DWI Rights in North Carolina
If you’ve been charged with a DWI, it is critical to know your rights at every step of the process. You had rights when you were driving your vehicle, you had rights at the time you were pulled over, you had rights at the time the officer asked you to step out of the car, and you have rights now. Being informed about your rights — and hiring a competent defense attorney who is committed to protecting your rights — is key to achieving the best possible outcome in what is almost always a terrifying situation.
Your Rights While Driving
When you are driving a vehicle on the roads of North Carolina, you have the right to drive without unreasonable interference by law enforcement. Before a police officer can pull you over in the first place, the officer must have an objective reason to believe that you are engaging in criminal activity. Barring checkpoints, which are governed by different rules, the police cannot simply pull you over on a hunch that you may be intoxicated. Even if you ultimately blow a .20, if the government cannot demonstrate that the officers who initiated the stop had “reasonable articulable suspicion” to pull you over in the first place, then the Court should dismiss your entire case.
Your Rights During the Stop/Arrest
Even if the police had a legitimate basis to pull you over (e.g. speeding, broken tail light, etc.), they don’t therefore have the right to force you to perform a field sobriety test, or submit to a breathalyzer, or anything else relating to an allegation of drunk driving or driving while impaired. If you are stopped for speeding and the officer has no objective reason to suspect that you are intoxicated (even if you are), then he or she cannot simply proceed to investigate the possibility that you may be intoxicated on a hunch.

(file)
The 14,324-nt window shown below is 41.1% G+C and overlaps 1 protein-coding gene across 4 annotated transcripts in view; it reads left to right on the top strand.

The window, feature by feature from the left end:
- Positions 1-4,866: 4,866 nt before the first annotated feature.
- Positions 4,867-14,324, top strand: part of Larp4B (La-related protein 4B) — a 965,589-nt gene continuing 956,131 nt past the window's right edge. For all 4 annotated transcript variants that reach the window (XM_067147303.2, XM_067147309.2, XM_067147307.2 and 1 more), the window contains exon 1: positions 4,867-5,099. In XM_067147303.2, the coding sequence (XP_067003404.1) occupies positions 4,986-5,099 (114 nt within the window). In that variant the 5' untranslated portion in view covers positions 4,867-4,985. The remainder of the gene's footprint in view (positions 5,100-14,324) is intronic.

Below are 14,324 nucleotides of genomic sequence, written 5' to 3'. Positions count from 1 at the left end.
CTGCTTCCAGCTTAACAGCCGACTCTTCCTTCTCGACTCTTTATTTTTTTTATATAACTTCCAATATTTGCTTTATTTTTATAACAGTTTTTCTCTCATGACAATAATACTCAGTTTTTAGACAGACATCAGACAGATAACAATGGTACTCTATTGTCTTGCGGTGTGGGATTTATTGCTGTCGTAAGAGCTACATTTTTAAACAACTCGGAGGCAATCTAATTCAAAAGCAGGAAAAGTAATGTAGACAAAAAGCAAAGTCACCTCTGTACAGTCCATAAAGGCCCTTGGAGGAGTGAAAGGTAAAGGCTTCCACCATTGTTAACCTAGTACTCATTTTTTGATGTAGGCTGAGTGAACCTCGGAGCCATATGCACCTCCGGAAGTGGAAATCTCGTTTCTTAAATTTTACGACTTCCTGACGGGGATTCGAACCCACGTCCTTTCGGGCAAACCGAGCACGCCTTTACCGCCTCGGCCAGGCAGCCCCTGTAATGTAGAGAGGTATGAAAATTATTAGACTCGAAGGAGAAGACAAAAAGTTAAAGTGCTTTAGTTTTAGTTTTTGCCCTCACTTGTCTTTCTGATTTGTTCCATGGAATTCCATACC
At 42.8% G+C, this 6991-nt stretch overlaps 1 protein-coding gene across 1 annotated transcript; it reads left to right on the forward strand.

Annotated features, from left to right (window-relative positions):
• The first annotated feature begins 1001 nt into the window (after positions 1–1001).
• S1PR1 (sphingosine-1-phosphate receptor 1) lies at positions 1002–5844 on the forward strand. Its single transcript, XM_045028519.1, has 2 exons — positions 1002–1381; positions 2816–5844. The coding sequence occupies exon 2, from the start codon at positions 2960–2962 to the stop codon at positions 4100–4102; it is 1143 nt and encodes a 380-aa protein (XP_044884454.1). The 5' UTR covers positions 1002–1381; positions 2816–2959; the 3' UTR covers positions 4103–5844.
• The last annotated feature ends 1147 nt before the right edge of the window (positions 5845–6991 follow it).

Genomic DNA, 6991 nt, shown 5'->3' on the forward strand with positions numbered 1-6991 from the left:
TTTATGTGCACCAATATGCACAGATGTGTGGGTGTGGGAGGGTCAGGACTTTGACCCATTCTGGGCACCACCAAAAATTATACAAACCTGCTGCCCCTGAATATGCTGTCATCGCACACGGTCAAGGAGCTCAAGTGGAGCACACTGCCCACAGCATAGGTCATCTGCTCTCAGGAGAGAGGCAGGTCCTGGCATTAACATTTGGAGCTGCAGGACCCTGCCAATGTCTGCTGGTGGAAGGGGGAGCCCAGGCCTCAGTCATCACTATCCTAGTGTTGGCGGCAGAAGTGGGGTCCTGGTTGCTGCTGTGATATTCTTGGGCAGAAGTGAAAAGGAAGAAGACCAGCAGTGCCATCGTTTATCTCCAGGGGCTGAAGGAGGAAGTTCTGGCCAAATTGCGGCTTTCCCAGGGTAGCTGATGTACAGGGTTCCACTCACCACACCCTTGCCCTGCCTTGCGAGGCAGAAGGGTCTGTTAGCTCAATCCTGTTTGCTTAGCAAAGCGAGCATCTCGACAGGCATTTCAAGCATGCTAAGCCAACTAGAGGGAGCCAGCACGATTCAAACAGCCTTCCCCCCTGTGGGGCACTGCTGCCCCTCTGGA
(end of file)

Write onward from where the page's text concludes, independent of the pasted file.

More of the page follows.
This brings up a critical right that is too often surrendered by individuals who are interacting with police. You have the right to remain silent. You also have the right to have an attorney present before answering any questions. If a police officer asks, for example: “Have you been drinking?” It is perfectly fine to answer: “I’d prefer not to answer any questions without speaking with an attorney first.” Even if an officer asks you where you are coming from, it may very well be in your best interest to decline to answer — especially if the truthful answer is that you are coming from a bar, or a party. Seeking the advice of a lawyer prior to answering questions cannot be used against you, but anything you do say can, in fact, be used against you. If you lie, and say you were coming from church, for example, then that too can be used against you, as evidence of your guilt.
You can also decline to perform any field sobriety test, and any portable breath test. Under the implied consent law, you are required to submit to a chemical analysis of your breath (or forfeit your license for a year), but those tests are not typically available on the scene during a traffic stop. You also have the right to request the presence of a witness or attorney (or both), prior to submitting to a chemical analysis test of your blood alcohol content / concentration. After being informed of your rights relating to the chemical analysis test, both orally and in writing, you have the right to request a witness or attorney and the police are required to give you 30 minutes to get someone to the location, prior to administering the test.
Your Rights After Your Arrest
One of the most important rights you have after being arrested is your right to have an attorney present at every single step of the way from that point forward, and you would be well-advised to take advantage of that right. You do not have to speak to police or prosecutors at any time following your arrest, and you should not answer any questions. If you are told that that you have a right to speak to an attorney, you should exercise that right immediately. You should not try to talk your way out of it; the police and District Attorney will do everything in their power to turn your words against you and weave them into a theory of your guilt. Instead, find a defense attorney who is committed to fighting for your rights and advocating on your behalf at every step of this difficult process.